U.S. farm bill proposals come under fire in Europe
Thursday, February 1, 2007; 11:16 AM
BRUSSELS (Reuters) - U.S. government proposals for a new farm bill came under attack in Europe on Thursday for not cutting subsidies enough to ensure success at a crucial stage in world free trade talks.
U.S. domestic farm supports have been a sticking point in the World Trade Organization (WTO) negotiations -- known as the Doha Round -- for developing nations, which say they preclude true global competition.
Critics say subsidies drive down prices and lock out poor farmers in the developing world. But Washington says it can only cut so much until others -- particularly the European Union -- roll back import duties and let its farmers export more.
On Wednesday, U.S. officials unveiled a plan to shield farm subsidies from legal battles, shuffling some of the $87 billion they want to spend over the next decade into programs that they hope will not run foul of WTO rules.
U.S. cotton programs have already been successfully attacked by Brazil at the WTO, and Canada has recently launched a case against U.S. subsidies on corn and other crops.
Washington's trade partners have warned of further legal challenges unless new farm trade rules can be agreed in the Doha round.
The European Commission, the EU's executive arm, was quick to point out what it saw as a series of shortcomings in the U.S. administration's proposal for the 2007 farm bill -- the umbrella law that sets subsidy, environment and nutrition spending.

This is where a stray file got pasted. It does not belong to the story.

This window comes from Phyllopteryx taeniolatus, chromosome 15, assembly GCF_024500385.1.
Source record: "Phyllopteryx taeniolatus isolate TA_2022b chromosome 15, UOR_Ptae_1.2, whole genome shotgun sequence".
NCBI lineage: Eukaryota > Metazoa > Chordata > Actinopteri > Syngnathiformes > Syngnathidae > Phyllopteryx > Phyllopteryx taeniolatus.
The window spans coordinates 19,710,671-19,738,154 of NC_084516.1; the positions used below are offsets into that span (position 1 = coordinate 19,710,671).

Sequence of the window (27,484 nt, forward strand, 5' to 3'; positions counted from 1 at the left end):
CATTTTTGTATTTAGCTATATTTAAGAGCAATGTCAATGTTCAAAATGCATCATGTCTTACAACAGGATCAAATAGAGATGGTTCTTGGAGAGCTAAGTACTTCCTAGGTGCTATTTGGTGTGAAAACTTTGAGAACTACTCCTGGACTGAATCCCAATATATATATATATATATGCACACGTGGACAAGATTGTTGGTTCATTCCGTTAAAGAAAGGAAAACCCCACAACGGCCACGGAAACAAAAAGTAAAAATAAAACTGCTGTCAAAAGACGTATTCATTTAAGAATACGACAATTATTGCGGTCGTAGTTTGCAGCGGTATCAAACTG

"If we are to have a successful outcome to the Doha Round, the U.S. will need to propose more ambitious cuts and disciplines in trade-distorting domestic farm subsidies," said Michael Mann, the Commission's agriculture spokesman.
"So far as Doha is concerned, it is not possible for us to form a clear view from this proposal of what the (U.S.) Administration's negotiating approach will be," he said.
"Key trade distorting programs for dairy and sugar remain virtually untouched," Mann told a daily news briefing.
In Geneva, home to the WTO, trade negotiators agreed that it was not immediately clear what the implications were for the U.S. stance in the round.
"People will need to figure out these numbers align with what has been proposed (by the United States) at the WTO," said New Zealand's ambassador Crawford Falconer, who chairs the round's farm talks.
Proposed cuts in loan deficiency payments, the basic safety-net of the 2002 U.S. farm bill, were extremely modest, Mann said. But the Commission noted a modest shift toward more "green" direct payments, he said.
The U.S. proposal assumed that commodity prices would remain at their current high levels, he said. If this was so, domestic farm support would fall, he added -- but if price trends changed, then trade-distorting farm support would rise.
The Doha negotiations on lowering barriers to commerce have resumed after a six-month halt called by WTO chief Pascal Lamy after major powers failed to break a long-running deadlock over farm trade last July.
(Additional reporting by Richard Waddington in Geneva)